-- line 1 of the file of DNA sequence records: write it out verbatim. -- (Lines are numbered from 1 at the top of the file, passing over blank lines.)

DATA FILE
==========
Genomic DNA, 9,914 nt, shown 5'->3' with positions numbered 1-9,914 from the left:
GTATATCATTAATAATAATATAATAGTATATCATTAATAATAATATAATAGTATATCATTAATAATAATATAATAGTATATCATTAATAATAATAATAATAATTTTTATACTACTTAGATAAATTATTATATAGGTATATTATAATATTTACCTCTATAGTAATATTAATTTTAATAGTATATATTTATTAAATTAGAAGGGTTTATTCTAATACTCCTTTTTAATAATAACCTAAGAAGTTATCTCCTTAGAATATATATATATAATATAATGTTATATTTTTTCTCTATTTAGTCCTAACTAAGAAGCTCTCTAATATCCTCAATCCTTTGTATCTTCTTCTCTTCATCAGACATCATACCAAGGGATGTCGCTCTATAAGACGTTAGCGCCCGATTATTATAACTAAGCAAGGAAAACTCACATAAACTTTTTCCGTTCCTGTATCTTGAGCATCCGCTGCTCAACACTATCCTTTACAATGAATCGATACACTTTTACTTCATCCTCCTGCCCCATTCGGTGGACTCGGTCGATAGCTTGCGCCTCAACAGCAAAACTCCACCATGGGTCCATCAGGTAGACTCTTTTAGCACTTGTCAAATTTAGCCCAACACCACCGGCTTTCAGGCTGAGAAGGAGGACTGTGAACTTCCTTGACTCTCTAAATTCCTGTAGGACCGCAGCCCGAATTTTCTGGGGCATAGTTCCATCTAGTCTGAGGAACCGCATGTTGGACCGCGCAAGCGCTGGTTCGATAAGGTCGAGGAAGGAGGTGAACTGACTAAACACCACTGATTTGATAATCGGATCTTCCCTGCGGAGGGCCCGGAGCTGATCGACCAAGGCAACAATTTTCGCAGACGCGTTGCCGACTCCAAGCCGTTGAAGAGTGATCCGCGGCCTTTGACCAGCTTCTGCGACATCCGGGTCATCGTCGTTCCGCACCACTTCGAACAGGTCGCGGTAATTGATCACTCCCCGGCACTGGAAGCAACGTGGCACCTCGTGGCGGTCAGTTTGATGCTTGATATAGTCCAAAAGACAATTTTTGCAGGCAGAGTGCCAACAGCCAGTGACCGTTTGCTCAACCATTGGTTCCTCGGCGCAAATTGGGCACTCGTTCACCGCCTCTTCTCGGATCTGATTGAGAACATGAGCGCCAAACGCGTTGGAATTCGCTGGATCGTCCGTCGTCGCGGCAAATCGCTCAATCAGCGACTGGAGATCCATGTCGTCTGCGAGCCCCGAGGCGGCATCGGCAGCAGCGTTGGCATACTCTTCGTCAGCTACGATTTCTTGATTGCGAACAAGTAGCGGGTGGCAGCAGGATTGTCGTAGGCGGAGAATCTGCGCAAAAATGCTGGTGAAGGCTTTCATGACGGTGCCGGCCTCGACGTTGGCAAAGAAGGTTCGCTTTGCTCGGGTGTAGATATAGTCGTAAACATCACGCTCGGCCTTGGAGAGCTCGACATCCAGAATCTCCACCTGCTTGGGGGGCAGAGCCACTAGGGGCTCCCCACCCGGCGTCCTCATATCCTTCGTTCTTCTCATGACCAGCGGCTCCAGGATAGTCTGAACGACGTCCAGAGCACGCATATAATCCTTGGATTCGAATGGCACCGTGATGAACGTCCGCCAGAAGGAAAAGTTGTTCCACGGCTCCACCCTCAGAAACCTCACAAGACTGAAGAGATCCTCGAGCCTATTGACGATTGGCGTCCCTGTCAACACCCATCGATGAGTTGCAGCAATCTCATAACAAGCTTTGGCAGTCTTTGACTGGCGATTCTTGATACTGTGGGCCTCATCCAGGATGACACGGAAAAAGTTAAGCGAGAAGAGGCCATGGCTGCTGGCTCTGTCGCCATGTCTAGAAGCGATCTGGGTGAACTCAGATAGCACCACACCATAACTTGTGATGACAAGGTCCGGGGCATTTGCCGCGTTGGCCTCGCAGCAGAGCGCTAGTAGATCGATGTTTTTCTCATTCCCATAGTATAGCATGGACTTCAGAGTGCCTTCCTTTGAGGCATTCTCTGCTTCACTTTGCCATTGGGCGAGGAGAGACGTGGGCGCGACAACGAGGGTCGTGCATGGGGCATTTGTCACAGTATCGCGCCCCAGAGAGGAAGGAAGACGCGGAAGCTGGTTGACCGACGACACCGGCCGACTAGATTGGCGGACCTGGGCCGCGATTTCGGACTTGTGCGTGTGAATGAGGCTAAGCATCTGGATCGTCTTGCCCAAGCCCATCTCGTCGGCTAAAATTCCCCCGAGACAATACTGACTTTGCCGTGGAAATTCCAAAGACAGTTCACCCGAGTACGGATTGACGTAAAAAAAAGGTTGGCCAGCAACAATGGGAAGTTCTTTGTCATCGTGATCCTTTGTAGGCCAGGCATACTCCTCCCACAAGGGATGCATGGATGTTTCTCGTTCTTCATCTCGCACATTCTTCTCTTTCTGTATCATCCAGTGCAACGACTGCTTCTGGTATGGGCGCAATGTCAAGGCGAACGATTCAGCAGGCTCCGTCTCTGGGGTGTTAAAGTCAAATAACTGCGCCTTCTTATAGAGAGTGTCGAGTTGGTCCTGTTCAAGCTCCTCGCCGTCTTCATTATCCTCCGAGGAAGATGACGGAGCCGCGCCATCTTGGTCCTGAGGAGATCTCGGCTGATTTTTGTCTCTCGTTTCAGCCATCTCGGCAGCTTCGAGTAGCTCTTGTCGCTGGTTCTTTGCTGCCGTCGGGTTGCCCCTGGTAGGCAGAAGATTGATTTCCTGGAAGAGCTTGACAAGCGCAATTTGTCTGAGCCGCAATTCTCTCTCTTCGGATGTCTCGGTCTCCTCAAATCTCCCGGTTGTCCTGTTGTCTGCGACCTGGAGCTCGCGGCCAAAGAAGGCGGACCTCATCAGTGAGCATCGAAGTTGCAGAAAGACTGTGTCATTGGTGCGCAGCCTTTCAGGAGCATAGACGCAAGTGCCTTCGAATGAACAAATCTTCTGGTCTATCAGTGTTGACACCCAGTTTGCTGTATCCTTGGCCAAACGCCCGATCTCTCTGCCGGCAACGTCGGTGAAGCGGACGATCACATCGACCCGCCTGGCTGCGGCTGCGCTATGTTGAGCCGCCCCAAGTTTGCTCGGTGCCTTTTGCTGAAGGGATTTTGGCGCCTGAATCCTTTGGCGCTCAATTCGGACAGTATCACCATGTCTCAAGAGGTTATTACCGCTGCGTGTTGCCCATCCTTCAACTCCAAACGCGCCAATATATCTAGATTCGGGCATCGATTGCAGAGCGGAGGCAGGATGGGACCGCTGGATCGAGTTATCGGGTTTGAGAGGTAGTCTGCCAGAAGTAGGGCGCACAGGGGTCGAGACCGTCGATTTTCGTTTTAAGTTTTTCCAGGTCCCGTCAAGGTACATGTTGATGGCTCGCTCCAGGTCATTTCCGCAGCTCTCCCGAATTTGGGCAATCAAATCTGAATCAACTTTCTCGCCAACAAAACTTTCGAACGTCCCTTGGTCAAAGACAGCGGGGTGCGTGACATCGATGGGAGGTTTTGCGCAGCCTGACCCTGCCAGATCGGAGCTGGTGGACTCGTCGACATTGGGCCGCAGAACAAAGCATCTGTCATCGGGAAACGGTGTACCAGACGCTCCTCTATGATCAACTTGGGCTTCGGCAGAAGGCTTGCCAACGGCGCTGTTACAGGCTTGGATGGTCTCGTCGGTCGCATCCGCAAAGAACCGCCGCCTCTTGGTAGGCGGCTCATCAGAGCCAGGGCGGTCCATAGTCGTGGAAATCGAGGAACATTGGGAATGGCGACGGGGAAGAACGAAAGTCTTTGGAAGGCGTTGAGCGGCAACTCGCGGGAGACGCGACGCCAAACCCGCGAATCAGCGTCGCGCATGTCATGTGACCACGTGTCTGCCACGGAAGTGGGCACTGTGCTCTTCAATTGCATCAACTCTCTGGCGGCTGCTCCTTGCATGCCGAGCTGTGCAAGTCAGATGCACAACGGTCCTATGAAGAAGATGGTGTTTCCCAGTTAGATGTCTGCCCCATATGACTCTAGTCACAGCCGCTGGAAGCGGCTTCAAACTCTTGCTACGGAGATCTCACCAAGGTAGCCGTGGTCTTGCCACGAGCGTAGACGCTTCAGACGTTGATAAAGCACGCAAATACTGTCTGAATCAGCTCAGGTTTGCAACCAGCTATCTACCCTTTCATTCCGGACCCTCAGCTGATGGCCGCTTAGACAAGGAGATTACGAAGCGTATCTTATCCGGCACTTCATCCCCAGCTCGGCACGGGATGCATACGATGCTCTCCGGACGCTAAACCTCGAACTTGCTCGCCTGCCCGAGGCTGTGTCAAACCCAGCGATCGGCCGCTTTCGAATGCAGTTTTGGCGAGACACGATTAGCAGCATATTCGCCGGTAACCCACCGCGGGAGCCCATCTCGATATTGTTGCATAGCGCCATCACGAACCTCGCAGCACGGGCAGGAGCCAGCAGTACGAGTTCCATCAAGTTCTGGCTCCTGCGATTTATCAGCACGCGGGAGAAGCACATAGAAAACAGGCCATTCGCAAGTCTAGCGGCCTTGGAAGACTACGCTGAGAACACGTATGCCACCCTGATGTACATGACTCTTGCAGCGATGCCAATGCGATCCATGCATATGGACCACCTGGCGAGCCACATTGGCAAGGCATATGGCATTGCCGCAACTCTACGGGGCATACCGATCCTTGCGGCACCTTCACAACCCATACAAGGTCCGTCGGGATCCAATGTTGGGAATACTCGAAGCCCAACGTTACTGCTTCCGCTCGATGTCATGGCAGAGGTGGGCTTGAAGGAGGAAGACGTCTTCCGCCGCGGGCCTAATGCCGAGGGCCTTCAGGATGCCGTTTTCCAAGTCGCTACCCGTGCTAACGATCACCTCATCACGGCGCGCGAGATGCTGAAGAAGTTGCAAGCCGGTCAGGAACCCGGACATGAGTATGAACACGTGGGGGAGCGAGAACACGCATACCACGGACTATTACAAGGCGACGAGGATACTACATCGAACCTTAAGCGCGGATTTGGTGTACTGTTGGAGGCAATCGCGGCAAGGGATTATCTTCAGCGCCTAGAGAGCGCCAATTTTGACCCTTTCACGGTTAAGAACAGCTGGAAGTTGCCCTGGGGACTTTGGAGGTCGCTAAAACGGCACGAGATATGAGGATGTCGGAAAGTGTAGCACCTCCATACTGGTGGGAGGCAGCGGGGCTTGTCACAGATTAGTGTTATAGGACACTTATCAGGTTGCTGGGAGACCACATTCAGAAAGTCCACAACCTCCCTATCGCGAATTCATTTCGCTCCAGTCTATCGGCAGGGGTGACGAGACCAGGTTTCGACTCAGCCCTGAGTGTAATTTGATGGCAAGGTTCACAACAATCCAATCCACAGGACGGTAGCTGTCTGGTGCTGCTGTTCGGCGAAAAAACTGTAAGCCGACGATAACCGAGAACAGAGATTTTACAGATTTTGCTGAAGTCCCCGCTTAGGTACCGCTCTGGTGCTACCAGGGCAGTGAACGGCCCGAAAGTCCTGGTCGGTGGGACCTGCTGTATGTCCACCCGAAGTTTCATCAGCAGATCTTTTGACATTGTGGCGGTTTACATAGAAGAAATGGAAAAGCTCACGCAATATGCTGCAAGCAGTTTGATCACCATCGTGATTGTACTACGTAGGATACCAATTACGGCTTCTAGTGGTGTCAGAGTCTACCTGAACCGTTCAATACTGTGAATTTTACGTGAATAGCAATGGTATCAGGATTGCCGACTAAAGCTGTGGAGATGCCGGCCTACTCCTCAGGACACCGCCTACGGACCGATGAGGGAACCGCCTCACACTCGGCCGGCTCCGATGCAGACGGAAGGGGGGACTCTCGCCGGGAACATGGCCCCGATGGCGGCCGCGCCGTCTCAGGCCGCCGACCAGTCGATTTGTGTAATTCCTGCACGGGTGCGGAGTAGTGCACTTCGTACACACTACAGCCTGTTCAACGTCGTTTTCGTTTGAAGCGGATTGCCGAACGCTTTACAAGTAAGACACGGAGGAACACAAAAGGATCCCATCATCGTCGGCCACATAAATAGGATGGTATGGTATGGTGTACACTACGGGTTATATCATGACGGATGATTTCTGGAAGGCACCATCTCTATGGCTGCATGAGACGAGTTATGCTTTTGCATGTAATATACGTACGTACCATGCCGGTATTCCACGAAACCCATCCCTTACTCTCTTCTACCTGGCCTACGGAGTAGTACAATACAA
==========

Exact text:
Genomic DNA, 9,914 nt, shown 5'->3' with positions numbered 1-9,914 from the left: